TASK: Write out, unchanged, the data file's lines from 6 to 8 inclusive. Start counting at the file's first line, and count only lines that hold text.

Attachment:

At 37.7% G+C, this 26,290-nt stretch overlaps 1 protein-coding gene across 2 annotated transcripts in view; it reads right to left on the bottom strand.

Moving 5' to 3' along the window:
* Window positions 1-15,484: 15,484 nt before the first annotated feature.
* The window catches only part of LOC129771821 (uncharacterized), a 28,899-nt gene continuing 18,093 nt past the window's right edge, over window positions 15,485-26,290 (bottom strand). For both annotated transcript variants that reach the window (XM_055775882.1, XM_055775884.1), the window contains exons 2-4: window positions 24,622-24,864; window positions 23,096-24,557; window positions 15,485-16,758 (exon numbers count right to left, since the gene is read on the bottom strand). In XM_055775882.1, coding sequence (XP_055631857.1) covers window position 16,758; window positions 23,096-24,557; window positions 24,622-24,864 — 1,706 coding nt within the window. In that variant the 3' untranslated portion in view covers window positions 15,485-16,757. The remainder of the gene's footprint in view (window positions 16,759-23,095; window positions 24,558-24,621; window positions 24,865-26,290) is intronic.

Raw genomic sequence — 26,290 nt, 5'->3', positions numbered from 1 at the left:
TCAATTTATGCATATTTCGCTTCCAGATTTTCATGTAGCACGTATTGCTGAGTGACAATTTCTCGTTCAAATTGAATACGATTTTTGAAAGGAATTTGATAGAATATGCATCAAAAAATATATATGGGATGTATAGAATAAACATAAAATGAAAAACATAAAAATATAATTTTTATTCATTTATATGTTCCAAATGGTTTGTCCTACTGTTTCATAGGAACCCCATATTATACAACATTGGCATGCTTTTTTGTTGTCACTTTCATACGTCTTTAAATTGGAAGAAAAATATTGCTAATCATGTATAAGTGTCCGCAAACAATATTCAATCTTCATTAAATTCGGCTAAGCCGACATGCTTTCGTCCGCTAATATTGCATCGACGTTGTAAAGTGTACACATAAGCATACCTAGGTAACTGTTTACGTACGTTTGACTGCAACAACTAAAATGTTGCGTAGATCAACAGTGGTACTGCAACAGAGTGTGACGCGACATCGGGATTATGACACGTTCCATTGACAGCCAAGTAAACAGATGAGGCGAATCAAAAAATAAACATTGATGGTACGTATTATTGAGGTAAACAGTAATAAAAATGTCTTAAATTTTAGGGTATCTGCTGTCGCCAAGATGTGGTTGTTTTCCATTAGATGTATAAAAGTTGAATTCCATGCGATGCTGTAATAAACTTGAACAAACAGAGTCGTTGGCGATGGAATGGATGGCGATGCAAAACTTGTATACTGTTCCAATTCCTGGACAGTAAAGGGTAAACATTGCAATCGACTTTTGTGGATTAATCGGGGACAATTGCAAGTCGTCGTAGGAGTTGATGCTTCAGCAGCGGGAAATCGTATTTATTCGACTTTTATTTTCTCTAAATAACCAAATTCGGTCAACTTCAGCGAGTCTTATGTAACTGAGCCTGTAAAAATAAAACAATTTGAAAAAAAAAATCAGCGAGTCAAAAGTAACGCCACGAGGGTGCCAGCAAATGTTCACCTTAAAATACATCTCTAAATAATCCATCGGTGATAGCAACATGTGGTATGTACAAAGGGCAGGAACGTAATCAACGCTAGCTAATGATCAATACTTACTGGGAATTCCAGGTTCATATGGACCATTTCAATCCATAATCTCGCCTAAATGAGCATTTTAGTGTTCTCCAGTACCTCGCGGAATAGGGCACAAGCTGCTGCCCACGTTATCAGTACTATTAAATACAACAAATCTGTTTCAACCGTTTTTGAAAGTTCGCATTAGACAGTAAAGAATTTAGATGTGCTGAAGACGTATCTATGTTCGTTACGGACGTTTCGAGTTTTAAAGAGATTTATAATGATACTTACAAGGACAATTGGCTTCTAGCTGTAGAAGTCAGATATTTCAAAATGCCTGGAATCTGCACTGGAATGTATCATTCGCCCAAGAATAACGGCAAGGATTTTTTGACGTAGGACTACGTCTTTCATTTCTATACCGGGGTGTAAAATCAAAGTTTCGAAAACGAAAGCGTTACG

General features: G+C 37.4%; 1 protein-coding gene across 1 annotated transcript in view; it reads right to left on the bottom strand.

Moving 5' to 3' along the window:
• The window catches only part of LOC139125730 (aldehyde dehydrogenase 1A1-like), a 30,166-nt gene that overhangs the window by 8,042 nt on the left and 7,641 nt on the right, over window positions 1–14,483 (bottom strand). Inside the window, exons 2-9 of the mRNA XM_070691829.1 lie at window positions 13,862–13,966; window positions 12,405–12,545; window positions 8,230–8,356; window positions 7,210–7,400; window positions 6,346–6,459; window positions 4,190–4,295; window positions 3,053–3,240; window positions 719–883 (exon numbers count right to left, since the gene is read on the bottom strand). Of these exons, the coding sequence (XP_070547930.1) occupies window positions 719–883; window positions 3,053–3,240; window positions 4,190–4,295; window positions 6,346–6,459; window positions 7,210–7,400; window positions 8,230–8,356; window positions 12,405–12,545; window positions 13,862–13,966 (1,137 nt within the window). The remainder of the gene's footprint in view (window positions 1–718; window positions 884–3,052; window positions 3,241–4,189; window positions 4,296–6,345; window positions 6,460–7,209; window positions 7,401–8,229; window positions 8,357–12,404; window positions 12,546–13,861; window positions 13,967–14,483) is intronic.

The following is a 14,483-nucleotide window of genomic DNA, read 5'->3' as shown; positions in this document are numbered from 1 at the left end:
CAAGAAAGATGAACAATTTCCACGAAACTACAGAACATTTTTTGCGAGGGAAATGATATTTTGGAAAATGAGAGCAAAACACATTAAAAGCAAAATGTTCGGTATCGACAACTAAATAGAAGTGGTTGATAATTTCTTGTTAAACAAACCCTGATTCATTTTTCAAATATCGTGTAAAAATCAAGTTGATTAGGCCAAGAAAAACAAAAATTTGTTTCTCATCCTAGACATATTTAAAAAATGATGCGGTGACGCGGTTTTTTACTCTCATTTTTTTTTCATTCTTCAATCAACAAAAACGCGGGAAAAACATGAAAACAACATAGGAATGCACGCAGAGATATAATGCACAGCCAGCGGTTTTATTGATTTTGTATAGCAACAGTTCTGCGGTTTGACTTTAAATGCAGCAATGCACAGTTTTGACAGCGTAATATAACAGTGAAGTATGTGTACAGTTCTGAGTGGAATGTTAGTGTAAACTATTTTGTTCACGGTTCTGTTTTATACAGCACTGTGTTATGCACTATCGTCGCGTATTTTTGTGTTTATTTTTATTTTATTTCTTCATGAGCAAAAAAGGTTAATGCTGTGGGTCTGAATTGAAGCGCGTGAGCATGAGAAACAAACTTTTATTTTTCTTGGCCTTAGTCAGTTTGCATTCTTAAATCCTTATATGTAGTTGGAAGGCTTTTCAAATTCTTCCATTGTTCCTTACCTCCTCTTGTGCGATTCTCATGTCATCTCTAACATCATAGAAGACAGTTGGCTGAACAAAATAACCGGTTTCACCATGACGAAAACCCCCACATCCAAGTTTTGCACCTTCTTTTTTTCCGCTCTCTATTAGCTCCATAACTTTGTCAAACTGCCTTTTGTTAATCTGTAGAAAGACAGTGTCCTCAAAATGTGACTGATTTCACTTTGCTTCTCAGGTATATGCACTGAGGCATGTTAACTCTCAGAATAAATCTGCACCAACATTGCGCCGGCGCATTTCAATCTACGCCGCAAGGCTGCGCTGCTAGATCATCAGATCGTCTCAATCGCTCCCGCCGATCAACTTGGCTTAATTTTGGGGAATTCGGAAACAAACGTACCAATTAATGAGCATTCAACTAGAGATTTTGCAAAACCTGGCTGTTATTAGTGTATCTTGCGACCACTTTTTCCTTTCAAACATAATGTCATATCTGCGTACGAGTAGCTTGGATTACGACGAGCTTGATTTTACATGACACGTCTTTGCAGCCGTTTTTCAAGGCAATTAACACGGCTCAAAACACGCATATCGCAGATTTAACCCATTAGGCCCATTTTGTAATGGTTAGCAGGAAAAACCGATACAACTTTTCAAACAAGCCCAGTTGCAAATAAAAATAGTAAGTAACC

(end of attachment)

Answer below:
TCAATTTATGCATATTTCGCTTCCAGATTTTCATGTAGCACGTATTGCTGAGTGACAATTTCTCGTTCAAATTGAATACGATTTTTGAAAGGAATTTGATAGAATATGCATCAAAAAATATATATGGGATGTATAGAATAAACATAAAATGAAAAACATAAAAATATAATTTTTATTCATTTATATGTTCCAAATGGTTTGTCCTACTGTTTCATAGGAACCCCATATTATACAACATTGGCATGCTTTTTTGTTGTCACTTTCATACGTCTTTAAATTGGAAGAAAAATATTGCTAATCATGTATAAGTGTCCGCAAACAATATTCAATCTTCATTAAATTCGGCTAAGCCGACATGCTTTCGTCCGCTAATATTGCATCGACGTTGTAAAGTGTACACATAAGCATACCTAGGTAACTGTTTACGTACGTTTGACTGCAACAACTAAAATGTTGCGTAGATCAACAGTGGTACTGCAACAGAGTGTGACGCGACATCGGGATTATGACACGTTCCATTGACAGCCAAGTAAACAGATGAGGCGAATCAAAAAATAAACATTGATGGTACGTATTATTGAGGTAAACAGTAATAAAAATGTCTTAAATTTTAGGGTATCTGCTGTCGCCAAGATGTGGTTGTTTTCCATTAGATGTATAAAAGTTGAATTCCATGCGATGCTGTAATAAACTTGAACAAACAGAGTCGTTGGCGATGGAATGGATGGCGATGCAAAACTTGTATACTGTTCCAATTCCTGGACAGTAAAGGGTAAACATTGCAATCGACTTTTGTGGATTAATCGGGGACAATTGCAAGTCGTCGTAGGAGTTGATGCTTCAGCAGCGGGAAATCGTATTTATTCGACTTTTATTTTCTCTAAATAACCAAATTCGGTCAACTTCAGCGAGTCTTATGTAACTGAGCCTGTAAAAATAAAACAATTTGAAAAAAAAAATCAGCGAGTCAAAAGTAACGCCACGAGGGTGCCAGCAAATGTTCACCTTAAAATACATCTCTAAATAATCCATCGGTGATAGCAACATGTGGTATGTACAAAGGGCAGGAACGTAATCAACGCTAGCTAATGATCAATACTTACTGGGAATTCCAGGTTCATATGGACCATTTCAATCCATAATCTCGCCTAAATGAGCATTTTAGTGTTCTCCAGTACCTCGCGGAATAGGGCACAAGCTGCTGCCCACGTTATCAGTACTATTAAATACAACAAATCTGTTTCAACCGTTTTTGAAAGTTCGCATTAGACAGTAAAGAATTTAGATGTGCTGAAGACGTATCTATGTTCGTTACGGACGTTTCGAGTTTTAAAGAGATTTATAATGATACTTACAAGGACAATTGGCTTCTAGCTGTAGAAGTCAGATATTTCAAAATGCCTGGAATCTGCACTGGAATGTATCATTCGCCCAAGAATAACGGCAAGGATTTTTTGACGTAGGACTACGTCTTTCATTTCTATACCGGGGTGTAAAATCAAAGTTTCGAAAACGAAAGCGTTACG

General features: G+C 37.4%; 1 protein-coding gene across 1 annotated transcript in view; it reads right to left on the bottom strand.

Moving 5' to 3' along the window: